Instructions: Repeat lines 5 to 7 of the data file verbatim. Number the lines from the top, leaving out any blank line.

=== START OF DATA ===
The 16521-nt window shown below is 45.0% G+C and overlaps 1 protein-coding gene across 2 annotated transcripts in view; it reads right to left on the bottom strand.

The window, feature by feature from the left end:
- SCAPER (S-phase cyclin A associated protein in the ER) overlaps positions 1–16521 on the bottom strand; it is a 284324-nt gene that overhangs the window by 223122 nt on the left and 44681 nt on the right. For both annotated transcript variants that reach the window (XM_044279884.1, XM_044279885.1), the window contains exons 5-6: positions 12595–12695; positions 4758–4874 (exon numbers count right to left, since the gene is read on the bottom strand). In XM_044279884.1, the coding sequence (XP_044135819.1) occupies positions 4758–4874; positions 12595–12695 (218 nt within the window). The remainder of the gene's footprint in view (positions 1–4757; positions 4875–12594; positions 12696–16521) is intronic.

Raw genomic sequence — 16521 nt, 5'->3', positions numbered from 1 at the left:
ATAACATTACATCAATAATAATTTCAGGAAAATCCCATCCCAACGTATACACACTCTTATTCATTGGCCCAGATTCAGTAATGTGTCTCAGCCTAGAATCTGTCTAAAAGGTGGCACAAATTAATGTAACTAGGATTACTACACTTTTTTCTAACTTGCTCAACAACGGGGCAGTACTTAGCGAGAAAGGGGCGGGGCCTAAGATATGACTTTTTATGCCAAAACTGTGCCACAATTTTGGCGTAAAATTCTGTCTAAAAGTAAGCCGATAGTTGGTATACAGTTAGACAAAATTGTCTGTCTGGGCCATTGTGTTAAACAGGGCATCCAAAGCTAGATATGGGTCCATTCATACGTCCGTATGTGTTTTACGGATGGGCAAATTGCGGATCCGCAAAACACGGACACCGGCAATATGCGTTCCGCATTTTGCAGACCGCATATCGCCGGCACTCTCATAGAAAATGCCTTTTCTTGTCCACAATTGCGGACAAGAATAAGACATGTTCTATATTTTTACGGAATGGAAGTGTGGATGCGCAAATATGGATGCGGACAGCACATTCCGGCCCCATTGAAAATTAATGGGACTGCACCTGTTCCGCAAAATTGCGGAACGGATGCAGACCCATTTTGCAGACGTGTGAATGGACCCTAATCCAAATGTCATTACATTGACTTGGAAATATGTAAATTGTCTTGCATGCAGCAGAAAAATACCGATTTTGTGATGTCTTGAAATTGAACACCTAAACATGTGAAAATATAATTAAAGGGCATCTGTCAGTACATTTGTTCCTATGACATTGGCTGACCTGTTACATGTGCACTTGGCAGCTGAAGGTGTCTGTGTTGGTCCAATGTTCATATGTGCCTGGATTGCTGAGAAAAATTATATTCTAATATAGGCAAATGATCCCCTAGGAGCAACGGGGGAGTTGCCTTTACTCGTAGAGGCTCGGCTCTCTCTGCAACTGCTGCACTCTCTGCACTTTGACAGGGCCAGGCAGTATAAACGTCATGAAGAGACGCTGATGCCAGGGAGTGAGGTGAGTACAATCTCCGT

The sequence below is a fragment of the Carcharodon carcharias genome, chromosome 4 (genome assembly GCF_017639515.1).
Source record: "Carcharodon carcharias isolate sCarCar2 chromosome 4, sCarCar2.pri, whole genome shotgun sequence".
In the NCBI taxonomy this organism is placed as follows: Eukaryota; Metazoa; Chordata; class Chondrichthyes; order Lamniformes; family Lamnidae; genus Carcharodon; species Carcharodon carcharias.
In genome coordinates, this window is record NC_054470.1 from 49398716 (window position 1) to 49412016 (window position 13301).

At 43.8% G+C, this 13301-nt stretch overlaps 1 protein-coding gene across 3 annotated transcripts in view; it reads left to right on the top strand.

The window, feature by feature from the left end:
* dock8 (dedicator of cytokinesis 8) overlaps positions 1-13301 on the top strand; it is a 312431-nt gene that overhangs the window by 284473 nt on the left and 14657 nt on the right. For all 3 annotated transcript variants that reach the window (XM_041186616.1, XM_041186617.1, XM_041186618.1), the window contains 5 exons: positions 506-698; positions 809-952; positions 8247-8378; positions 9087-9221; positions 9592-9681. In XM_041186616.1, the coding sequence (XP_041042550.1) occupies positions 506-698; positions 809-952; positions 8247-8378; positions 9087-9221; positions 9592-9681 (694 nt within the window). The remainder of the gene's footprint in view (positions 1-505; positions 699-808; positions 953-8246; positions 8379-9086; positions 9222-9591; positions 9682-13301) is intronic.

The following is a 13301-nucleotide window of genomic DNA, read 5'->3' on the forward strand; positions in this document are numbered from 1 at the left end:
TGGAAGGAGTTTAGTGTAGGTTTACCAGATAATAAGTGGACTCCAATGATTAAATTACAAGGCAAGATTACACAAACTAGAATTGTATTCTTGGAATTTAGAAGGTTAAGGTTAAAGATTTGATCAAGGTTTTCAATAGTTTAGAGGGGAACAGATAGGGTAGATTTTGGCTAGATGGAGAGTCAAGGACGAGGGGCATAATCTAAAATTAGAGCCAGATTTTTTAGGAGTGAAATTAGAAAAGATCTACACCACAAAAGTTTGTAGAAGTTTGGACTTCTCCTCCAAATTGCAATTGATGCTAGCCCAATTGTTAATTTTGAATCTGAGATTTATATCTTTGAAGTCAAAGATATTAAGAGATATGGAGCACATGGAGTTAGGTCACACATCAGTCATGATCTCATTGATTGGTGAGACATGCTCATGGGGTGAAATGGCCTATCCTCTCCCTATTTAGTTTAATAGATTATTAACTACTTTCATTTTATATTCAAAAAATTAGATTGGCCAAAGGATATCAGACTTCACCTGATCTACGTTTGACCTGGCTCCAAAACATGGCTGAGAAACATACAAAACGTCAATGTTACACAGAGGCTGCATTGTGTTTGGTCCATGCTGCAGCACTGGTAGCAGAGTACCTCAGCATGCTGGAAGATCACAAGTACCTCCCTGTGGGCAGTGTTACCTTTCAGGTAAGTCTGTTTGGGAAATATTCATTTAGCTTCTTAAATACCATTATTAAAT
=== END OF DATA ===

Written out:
ATAACATTACATCAATAATAATTTCAGGAAAATCCCATCCCAACGTATACACACTCTTATTCATTGGCCCAGATTCAGTAATGTGTCTCAGCCTAGAATCTGTCTAAAAGGTGGCACAAATTAATGTAACTAGGATTACTACACTTTTTTCTAACTTGCTCAACAACGGGGCAGTACTTAGCGAGAAAGGGGCGGGGCCTAAGATATGACTTTTTATGCCAAAACTGTGCCACAATTTTGGCGTAAAATTCTGTCTAAAAGTAAGCCGATAGTTGGTATACAGTTAGACAAAATTGTCTGTCTGGGCCATTGTGTTAAACAGGGCATCCAAAGCTAGATATGGGTCCATTCATACGTCCGTATGTGTTTTACGGATGGGCAAATTGCGGATCCGCAAAACACGGACACCGGCAATATGCGTTCCGCATTTTGCAGACCGCATATCGCCGGCACTCTCATAGAAAATGCCTTTTCTTGTCCACAATTGCGGACAAGAATAAGACATGTTCTATATTTTTACGGAATGGAAGTGTGGATGCGCAAATATGGATGCGGACAGCACATTCCGGCCCCATTGAAAATTAATGGGACTGCACCTGTTCCGCAAAATTGCGGAACGGATGCAGACCCATTTTGCAGACGTGTGAATGGACCCTAATCCAAATGTCATTACATTGACTTGGAAATATGTAAATTGTCTTGCATGCAGCAGAAAAATACCGATTTTGTGATGTCTTGAAATTGAACACCTAAACATGTGAAAATATAATTAAAGGGCATCTGTCAGTACATTTGTTCCTATGACATTGGCTGACCTGTTACATGTGCACTTGGCAGCTGAAGGTGTCTGTGTTGGTCCAATGTTCATATGTGCCTGGATTGCTGAGAAAAATTATATTCTAATATAGGCAAATGATCCCCTAGGAGCAACGGGGGAGTTGCCTTTACTCGTAGAGGCTCGGCTCTCTCTGCAACTGCTGCACTCTCTGCACTTTGACAGGGCCAGGCAGTATAAACGTCATGAAGAGACGCTGATGCCAGGGAGTGAGGTGAGTACAATCTCCGT

The sequence below is a fragment of the Carcharodon carcharias genome, chromosome 4 (genome assembly GCF_017639515.1).
Source record: "Carcharodon carcharias isolate sCarCar2 chromosome 4, sCarCar2.pri, whole genome shotgun sequence".